If you want to connect the fan(s) to the power source, open the casing of your PC and look at the power cables to see what sort of power connection your fan(s) should have. Molex, 3-pin, and 4-pin connections are the most prevalent. Some power supplies will have numerous connections, allowing you to buy whichever fan you choose, but double-check. You should connect the fan to your motherboard if you wish to adjust the fan’s speed, and the majority of motherboards use three or four-pin fan connections.
Installing a Fan in Your PC
Installing a fan requires many safety precautions to reduce the risk of damage to your computer and can harm you. You need to follow these safety steps before actually installing the PC.
Phase #1: Opening the Case
Step #1: Unplug the Computer
This is simple enough. You need to cut the power to the PC to avoid short-circuiting.
Step #2: Hold the Power Button
Do this for at least ten seconds to discharge any remaining power from the computer.
Step #3: Open the Side Panel
To reach the inside of your computer, you’ll need to remove the side panel opposite the motherboard. Remove any screws that hold the side panel to the rest of your computer’s casing and pull it off. Some cases feature swinging side panels.
Phase #2: Setting up the Fans
Step #1: Locate a Spare Ventilation Slot on Your Computer
These are usually located at the front, top, and back of your case; some cases may also have one or two holes in the floor.
Step #2: Position the Fan
Do this with one hand so that the screw holes line up with the holes in the case and face the proper direction (whether it’s an intake or exhaust fan). Ensure the wire meets your motherboard or fan hub, preventing it from being stretched over the fan once it’s attached.
Step #3: Install the Fan
Pick your screwdriver with the other hand and use the provided screws to install the fan to the chassis. Once the first screw is in, the fan should be stable enough that you can let go of it and correct the screw hole alignment, tighten them more efficiently, and so on using both hands.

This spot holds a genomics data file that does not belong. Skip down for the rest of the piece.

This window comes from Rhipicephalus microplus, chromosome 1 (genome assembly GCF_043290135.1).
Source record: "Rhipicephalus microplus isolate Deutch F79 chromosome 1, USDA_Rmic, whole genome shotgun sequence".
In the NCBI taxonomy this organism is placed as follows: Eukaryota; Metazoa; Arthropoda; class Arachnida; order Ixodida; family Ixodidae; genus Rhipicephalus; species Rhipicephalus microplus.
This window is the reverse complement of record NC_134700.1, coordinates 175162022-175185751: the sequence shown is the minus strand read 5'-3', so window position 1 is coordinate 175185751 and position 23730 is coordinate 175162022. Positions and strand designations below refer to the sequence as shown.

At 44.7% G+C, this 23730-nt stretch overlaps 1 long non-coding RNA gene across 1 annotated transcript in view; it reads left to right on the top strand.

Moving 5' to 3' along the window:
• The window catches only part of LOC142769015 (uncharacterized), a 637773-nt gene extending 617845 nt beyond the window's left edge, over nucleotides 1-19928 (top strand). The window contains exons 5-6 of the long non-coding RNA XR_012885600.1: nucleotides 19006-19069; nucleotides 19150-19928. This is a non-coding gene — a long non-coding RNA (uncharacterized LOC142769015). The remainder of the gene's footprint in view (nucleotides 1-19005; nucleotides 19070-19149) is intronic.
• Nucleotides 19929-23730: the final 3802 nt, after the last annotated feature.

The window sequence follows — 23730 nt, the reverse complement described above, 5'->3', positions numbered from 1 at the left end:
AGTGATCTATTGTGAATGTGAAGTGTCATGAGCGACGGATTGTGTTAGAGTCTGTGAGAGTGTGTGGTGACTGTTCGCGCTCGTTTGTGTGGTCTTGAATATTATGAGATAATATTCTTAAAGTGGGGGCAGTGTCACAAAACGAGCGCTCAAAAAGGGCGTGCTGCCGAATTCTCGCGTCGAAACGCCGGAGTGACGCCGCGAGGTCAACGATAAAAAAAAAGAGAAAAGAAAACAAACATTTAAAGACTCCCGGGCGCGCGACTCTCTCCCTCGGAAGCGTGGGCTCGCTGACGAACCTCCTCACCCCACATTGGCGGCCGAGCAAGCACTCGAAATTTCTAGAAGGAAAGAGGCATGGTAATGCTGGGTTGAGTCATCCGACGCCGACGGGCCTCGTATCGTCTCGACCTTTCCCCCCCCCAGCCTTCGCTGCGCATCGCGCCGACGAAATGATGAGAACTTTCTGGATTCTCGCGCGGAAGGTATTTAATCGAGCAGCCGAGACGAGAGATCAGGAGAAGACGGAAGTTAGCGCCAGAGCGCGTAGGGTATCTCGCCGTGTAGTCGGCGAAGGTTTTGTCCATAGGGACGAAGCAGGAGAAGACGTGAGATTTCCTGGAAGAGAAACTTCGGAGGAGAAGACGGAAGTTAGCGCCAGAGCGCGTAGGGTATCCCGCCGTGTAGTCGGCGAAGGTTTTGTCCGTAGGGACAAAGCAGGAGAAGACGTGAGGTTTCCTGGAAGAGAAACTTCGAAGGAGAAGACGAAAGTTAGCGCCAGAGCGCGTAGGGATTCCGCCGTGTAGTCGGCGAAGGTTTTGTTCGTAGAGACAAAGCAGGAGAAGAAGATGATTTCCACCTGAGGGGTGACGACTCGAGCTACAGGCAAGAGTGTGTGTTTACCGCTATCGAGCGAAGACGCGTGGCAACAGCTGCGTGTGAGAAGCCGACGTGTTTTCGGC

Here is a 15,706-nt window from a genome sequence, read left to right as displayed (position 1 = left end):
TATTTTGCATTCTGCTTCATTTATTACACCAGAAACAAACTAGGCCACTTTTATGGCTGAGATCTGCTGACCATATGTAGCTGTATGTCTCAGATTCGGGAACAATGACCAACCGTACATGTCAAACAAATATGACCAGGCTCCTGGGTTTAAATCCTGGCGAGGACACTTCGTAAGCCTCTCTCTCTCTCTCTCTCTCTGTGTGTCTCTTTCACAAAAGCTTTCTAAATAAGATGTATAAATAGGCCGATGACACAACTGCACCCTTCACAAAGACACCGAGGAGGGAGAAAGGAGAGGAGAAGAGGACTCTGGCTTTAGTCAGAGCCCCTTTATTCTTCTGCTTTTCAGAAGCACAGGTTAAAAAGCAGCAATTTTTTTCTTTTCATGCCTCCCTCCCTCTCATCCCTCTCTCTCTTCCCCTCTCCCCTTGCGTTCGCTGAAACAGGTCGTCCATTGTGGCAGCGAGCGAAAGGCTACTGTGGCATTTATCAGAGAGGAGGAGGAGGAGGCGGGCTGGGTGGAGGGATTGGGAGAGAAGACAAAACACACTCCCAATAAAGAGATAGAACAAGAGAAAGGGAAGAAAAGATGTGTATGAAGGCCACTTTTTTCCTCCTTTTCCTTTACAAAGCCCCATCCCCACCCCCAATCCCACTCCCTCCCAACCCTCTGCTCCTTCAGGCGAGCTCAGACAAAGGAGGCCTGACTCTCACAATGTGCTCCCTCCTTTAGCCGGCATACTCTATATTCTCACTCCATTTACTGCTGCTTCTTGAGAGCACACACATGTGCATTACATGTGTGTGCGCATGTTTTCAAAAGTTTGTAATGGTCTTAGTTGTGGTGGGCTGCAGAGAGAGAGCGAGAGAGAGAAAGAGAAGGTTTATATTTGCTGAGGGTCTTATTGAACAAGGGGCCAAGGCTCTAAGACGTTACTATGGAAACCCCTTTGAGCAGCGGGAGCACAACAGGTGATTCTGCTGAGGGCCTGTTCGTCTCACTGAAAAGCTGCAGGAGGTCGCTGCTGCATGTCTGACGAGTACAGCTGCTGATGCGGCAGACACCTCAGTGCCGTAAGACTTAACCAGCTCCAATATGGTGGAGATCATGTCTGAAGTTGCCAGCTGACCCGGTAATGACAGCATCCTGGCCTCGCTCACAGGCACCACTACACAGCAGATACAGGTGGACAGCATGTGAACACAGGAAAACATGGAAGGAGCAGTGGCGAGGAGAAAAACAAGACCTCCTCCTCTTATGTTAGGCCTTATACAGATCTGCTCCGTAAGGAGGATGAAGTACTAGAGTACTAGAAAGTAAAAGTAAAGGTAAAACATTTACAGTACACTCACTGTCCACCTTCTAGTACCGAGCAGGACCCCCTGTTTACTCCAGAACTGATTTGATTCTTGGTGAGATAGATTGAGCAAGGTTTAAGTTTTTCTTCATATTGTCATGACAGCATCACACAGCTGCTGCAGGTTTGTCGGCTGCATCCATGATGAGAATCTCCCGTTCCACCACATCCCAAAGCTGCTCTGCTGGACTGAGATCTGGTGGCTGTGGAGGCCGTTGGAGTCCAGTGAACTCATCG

Step #4: Connect the Cord
Begin by threading it into the cable management space under the motherboard tray – or, at the absolute least, out of the way of any other components.
Step #5: Attach the Cable
Attach the cable to a four-pin connector on your fan hub or your motherboard’s system fan header.
Step #6: Double-check the Fan
After turning on your computer, double-check that the fan is pushing air in the correct direction with your hand. Before putting your fans to the test, make sure your case is closed. The cooling efficiency in an open issue is significantly lower than in a closed case.
In the above guide, we explained that fans are essential to a PC, and once a PC is adequately cooled, it can produce the maximum output. We also stated that installing fans on your PC is easy. Simply follow the procedure and safety precautions above.
With this guide, you can confidently install your fans in your PC and share this great skill with colleagues.
Frequently Asked Questions
Optimum temperatures allow your computer to deliver optimum performance. Adding an extra fan simply lets you reach the desired temperature. Good ventilation can help reduce thermal throttling, which is a safety measure to prevent your CPU/GPU chip from overheating.
No, RGB is an aesthetic choice. They don’t provide any functional advantages. They are popular now because they’re used in creative ways to produce cool-looking PCs.